Although the Presidency is about issues, challenges, and complex negotiations, there’s another side. With every new President we get the pleasure of watching a human being adapt to the office. Very quickly an image emerges. Barack Obama entered the White House at a time of crisis, amid frayed nerves and anxiety. The image we wanted to see was pictured in advance by constant references to Lincoln and FDR, the two Presidents who overcame the deepest crises in our history.
Amid the dog show and the Easter egg roll, the whirlwind foreign visits and being the man who accompanied Michelle Obama to Europe (a wink-and-a-nod reference to JFK, another dapper celebrity politician), what do we feel about this new President as a human being?
Personally, Obama seems to me to be a man of virtue. This is something of an irony, because George W. Bush and the right wing co-opted virtue back in 2001. They trumpeted their desire to bring decency back to the White House after the shocking (how very shocked they were) immorality of Bill Clinton. As the party of “values,” the Republicans took out a patent on virtue, so it must be galling for them to witness in Obama someone who actually is decent, truthful, candid, and strong. The Bush smirk wasn’t the only giveaway that our last President wasn’t going to live up to his billing. He always seemed like an expensive suit wrapped around a show of qualities he didn’t possess. The private Bush was stubborn, capricious, sulky, and immature. He was born to privilege and the recklessness of privilege. He cried at the sight of wounded vets but couldn’t grasp the wrong of the unjust war he foisted upon them.
The country could afford to tolerate Bush’s shallowness when we felt rich and safe. but after the debacle of the Iraq war, the rising tide of hatred from the Islamic world, the abandonment of our traditional alliances, and finally the catastrophe of the financial collapse, we couldn’t afford someone who pretended to qualities he didn’t have.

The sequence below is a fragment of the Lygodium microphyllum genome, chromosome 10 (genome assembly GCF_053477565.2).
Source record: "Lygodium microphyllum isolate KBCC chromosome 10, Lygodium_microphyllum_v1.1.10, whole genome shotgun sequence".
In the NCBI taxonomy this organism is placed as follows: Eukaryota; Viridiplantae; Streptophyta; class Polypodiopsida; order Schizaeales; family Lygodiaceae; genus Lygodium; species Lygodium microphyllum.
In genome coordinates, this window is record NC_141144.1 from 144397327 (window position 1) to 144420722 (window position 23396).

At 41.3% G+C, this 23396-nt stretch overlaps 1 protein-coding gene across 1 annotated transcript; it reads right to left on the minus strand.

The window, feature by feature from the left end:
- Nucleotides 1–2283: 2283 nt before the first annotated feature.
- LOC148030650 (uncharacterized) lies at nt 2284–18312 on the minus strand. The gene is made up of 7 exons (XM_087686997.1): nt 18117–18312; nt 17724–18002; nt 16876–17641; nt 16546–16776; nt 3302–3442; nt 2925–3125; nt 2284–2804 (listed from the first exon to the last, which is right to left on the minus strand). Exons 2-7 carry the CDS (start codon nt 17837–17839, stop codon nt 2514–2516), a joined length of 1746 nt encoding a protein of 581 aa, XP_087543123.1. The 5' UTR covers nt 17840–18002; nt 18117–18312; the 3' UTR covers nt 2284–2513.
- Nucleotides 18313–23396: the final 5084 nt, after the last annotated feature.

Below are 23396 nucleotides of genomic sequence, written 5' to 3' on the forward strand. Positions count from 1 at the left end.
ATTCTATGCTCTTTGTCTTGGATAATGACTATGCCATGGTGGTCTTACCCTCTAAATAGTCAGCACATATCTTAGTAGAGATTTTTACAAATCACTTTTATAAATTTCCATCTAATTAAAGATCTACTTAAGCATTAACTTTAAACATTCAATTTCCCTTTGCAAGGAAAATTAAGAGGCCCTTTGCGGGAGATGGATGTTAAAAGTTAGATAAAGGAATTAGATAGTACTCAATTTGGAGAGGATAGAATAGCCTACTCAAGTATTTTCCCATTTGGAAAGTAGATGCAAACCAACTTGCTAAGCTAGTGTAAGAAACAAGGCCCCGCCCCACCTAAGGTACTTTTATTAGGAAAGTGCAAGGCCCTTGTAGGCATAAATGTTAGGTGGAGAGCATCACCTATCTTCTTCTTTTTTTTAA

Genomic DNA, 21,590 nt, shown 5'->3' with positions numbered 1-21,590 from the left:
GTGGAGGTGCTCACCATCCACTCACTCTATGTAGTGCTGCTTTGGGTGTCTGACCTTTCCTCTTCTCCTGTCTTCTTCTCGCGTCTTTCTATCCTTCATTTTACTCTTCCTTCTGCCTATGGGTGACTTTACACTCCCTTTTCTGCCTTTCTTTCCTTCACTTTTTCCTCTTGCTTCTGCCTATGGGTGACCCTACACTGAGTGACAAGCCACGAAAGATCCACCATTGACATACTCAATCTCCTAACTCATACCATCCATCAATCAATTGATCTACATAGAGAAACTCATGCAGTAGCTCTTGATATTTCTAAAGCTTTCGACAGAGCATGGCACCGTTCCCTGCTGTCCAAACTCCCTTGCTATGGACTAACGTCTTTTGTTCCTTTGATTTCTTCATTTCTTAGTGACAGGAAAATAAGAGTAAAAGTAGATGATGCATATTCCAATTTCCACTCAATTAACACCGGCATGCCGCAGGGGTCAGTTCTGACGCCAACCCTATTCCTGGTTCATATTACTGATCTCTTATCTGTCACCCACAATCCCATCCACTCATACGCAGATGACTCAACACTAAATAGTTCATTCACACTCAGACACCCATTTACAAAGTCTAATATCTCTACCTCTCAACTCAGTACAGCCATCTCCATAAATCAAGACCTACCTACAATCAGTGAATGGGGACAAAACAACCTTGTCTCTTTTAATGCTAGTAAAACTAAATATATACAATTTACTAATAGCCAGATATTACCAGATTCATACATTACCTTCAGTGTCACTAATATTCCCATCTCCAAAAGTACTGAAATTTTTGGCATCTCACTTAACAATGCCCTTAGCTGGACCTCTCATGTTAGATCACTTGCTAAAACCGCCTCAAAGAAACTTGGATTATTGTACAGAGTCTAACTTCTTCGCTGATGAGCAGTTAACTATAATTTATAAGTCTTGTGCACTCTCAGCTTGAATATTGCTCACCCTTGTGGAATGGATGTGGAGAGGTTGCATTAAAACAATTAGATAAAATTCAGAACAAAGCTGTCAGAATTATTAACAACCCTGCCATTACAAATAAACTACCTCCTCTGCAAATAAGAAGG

Great leaders have an uncanny way of matching the need of the time. Obama isn’t a carbon copy of Lincoln and FDR. So far, he hasn’t displayed the former’s immense moral courage or the latter’s larger-than-life optimism. The particular virtues that are being called upon from this President are calmness, astuteness, and organization. Taken altogether, they aren’t a glamorous package. Obama ran for the office on inspiration, but he may wind up being remembered as the fix-it President. He’s the plumber-in-chief assigned to repair a hundred leaks that cannot be ignored any longer.
Still, it’s comforting to know that Obama can rise to inspiration if that’s what is needed. It’s also comforting to see that he is normal. His wife reminds him not to scare the kids when he growls too loud reading “Where the Wild Things Are.” He bowls a terrible game and becomes endearing for it. He makes clunky attempts to unbend from his natural dignity, and that endears him, too. Virtue was dragged into the White House eight years ago as a semi-sleazy political gambit. How amazing that when we least expected it, the real thing arrived.
Published in the San Francisco Chronicle